Romanians all learn from their parents how to love and take care of the bees. They also say that bees and honey should be like love and marriage. If not together then…
Most of the beekeepers in Romania still prefer to use old-fashioned methods of farming bees and increasing the amount of honey they produce, keeping the fantastic quality, never mind the prices. We have all seen the big trailers filled with colourful bee houses in areas with fields full of crops or blossoming fruit trees around the countryside of Romania.
What few people realise is that the beekeeper has to constantly move his bee trailer from location to location depending on the season, the type on honey and so on, Whilst motor vehicles are now used to transport the bees and their homes around, the technology for building and maintaining the hives has not changed at all here; everything is done like 100 years ago – hand made!
In 2010, The Romanian Government opened a project to help the beekeepers expand and increase their production and sales. The rules in Romania for being a professional honey producer are fairly easy to comply with as you only need 150 beehives, compared with up to 500 in other European countries. Further down the scale, if you are a private bee grower you only need 26 beehives so qualify for support and you don’t have to pay 16% taxes on any earnings.
As a result of this initiative in the last year, over 25.000 beekeepers in Romania managed to access the European Funds to help them to expand their business. As honey is still made in the old fashioned way, if you are a Romanian beekeeper and you get up to €3.000 euro from European Funds, your business can instantly grow and your turnover can increase spectacularly. Keep in mind that a full 16 meters trailer packed with coloured bee houses will still cost you a few hundred Euros!!!!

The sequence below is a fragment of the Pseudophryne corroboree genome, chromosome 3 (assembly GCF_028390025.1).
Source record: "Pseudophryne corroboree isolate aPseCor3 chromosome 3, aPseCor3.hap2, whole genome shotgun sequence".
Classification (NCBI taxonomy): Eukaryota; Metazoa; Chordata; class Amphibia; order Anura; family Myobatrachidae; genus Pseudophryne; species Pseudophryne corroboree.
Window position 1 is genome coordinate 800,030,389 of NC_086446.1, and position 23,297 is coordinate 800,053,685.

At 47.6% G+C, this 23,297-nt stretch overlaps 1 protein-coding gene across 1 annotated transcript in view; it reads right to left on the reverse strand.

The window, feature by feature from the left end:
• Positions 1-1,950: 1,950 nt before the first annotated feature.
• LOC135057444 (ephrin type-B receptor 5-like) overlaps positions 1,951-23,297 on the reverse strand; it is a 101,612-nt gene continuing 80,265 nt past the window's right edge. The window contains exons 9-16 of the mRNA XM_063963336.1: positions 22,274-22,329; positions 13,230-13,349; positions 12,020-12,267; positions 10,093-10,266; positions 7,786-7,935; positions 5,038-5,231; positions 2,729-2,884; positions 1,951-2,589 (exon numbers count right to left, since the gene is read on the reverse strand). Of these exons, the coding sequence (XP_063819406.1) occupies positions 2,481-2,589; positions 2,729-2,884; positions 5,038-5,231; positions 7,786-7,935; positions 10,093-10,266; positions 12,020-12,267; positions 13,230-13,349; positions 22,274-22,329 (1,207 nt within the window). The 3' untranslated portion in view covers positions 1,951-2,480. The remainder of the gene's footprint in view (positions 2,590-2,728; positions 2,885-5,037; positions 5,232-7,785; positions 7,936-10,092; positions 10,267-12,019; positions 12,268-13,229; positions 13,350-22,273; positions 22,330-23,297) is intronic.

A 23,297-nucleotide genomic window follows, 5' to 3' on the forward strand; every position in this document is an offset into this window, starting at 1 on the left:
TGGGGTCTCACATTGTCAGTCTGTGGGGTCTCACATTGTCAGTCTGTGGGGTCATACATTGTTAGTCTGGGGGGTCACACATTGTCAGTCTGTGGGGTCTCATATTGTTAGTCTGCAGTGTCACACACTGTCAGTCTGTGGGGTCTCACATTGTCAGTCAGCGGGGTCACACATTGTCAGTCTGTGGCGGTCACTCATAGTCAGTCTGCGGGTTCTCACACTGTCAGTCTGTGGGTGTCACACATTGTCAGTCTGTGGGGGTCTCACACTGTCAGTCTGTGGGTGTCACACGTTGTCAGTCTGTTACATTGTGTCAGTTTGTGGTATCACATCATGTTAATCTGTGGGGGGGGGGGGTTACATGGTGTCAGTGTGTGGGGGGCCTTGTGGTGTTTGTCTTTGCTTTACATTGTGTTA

Understanding why honey business is expanding by the day in Romania doesn’t help beekeepers in other parts of Europe. After a disastrous year due to bad weather, British beekeepers suffered from a dramatic drop (70%) in honey production in 2012. They are becoming increasingly frustrated by the funds accorded to their EU counterparts, like Romania and Hungary and questioning why government funds are not reaching them, when funds allocated to countries like Romania and Hungary has contributed to a significant rise in production in the past decade.
British beekeepers look at Romanians and wonder how their honey production increases and how come they got hold of the funds… Whilst some summer sunshine would have helped, the answer is simple: Romanian beekeepers are mostly small family inherited businesses (if you can call them businesses). With €1.000 invested in hives and having learned their skills from their parents, Romanian beekeepers can double or triple their production in a few months. They travel all seasons, mainly during the night with their trailers of hives, helping the bees to find, reach and collect their designated / favourite pollen from unpolluted areas…
Whilst British beekeepers complain that monies made available tend to reach research institutes rather then the beekeepers, the biggest bang for your buck has to come from markets like Romania where relatively small amounts of money can go a long way to stimulate real developments.